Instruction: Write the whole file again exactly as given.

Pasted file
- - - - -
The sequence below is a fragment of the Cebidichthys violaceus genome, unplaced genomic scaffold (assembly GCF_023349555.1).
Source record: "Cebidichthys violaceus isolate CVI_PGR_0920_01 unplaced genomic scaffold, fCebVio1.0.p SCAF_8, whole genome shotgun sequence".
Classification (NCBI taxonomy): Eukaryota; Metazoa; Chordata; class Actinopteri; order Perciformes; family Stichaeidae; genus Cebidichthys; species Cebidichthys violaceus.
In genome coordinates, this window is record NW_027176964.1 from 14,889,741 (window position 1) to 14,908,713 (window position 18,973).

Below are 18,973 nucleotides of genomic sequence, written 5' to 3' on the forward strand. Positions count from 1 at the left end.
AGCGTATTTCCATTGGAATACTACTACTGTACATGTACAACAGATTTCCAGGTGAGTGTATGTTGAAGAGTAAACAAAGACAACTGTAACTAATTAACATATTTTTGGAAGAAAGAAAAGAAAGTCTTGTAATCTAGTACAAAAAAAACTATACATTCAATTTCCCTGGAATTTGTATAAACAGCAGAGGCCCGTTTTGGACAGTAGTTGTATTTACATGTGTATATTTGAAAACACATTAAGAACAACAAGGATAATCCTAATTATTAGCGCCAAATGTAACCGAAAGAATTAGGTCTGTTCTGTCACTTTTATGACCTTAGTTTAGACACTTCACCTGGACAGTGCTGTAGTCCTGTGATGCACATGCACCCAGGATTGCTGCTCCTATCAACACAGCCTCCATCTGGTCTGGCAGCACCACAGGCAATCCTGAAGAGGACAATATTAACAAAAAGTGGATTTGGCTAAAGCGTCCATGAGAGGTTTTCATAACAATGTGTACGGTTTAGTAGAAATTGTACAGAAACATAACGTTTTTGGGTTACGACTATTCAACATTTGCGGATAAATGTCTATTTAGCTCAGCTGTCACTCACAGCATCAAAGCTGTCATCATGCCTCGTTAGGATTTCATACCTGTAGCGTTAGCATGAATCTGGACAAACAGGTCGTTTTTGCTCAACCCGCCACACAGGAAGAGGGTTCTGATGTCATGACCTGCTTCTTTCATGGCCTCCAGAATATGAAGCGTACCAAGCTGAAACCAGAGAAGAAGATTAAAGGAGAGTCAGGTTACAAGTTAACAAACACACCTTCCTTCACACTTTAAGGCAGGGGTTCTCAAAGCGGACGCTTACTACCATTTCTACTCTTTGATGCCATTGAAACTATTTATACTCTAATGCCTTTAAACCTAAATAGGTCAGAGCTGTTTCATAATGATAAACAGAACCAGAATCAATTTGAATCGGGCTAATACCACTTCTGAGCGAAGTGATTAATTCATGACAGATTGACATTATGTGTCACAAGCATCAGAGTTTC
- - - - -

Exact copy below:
The sequence below is a fragment of the Cebidichthys violaceus genome, unplaced genomic scaffold (assembly GCF_023349555.1).
Source record: "Cebidichthys violaceus isolate CVI_PGR_0920_01 unplaced genomic scaffold, fCebVio1.0.p SCAF_8, whole genome shotgun sequence".
Classification (NCBI taxonomy): Eukaryota; Metazoa; Chordata; class Actinopteri; order Perciformes; family Stichaeidae; genus Cebidichthys; species Cebidichthys violaceus.
In genome coordinates, this window is record NW_027176964.1 from 14,889,741 (window position 1) to 14,908,713 (window position 18,973).

Below are 18,973 nucleotides of genomic sequence, written 5' to 3' on the forward strand. Positions count from 1 at the left end.
AGCGTATTTCCATTGGAATACTACTACTGTACATGTACAACAGATTTCCAGGTGAGTGTATGTTGAAGAGTAAACAAAGACAACTGTAACTAATTAACATATTTTTGGAAGAAAGAAAAGAAAGTCTTGTAATCTAGTACAAAAAAAACTATACATTCAATTTCCCTGGAATTTGTATAAACAGCAGAGGCCCGTTTTGGACAGTAGTTGTATTTACATGTGTATATTTGAAAACACATTAAGAACAACAAGGATAATCCTAATTATTAGCGCCAAATGTAACCGAAAGAATTAGGTCTGTTCTGTCACTTTTATGACCTTAGTTTAGACACTTCACCTGGACAGTGCTGTAGTCCTGTGATGCACATGCACCCAGGATTGCTGCTCCTATCAACACAGCCTCCATCTGGTCTGGCAGCACCACAGGCAATCCTGAAGAGGACAATATTAACAAAAAGTGGATTTGGCTAAAGCGTCCATGAGAGGTTTTCATAACAATGTGTACGGTTTAGTAGAAATTGTACAGAAACATAACGTTTTTGGGTTACGACTATTCAACATTTGCGGATAAATGTCTATTTAGCTCAGCTGTCACTCACAGCATCAAAGCTGTCATCATGCCTCGTTAGGATTTCATACCTGTAGCGTTAGCATGAATCTGGACAAACAGGTCGTTTTTGCTCAACCCGCCACACAGGAAGAGGGTTCTGATGTCATGACCTGCTTCTTTCATGGCCTCCAGAATATGAAGCGTACCAAGCTGAAACCAGAGAAGAAGATTAAAGGAGAGTCAGGTTACAAGTTAACAAACACACCTTCCTTCACACTTTAAGGCAGGGGTTCTCAAAGCGGACGCTTACTACCATTTCTACTCTTTGATGCCATTGAAACTATTTATACTCTAATGCCTTTAAACCTAAATAGGTCAGAGCTGTTTCATAATGATAAACAGAACCAGAATCAATTTGAATCGGGCTAATACCACTTCTGAGCGAAGTGATTAATTCATGACAGATTGACATTATGTGTCACAAGCATCAGAGTTTC